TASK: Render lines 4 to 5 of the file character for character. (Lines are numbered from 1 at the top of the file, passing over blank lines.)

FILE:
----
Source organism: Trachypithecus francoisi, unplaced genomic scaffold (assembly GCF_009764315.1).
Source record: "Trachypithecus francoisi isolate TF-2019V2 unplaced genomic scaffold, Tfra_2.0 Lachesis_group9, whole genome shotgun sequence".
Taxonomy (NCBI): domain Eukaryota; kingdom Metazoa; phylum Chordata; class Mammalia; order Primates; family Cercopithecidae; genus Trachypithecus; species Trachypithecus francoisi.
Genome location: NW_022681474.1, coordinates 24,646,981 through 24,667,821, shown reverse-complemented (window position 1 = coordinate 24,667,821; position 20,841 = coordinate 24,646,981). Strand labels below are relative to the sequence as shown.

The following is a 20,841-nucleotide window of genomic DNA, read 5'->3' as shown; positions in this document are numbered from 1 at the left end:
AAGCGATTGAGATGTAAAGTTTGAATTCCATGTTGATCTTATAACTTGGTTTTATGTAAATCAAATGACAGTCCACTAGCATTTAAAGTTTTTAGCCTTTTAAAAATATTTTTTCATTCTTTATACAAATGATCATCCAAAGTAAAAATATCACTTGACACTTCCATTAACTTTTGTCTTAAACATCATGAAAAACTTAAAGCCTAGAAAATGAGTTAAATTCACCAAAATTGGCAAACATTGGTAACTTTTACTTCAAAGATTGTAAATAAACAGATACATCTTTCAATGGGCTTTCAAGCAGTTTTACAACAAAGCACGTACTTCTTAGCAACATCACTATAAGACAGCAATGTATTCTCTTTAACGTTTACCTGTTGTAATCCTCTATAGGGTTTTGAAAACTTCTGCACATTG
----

Genome location: NW_022681474.1, coordinates 24,646,981 through 24,667,821, shown reverse-complemented (window position 1 = coordinate 24,667,821; position 20,841 = coordinate 24,646,981). Strand labels below are relative to the sequence as shown.

The following is a 20,841-nucleotide window of genomic DNA, read 5'->3' as shown; positions in this document are numbered from 1 at the left end: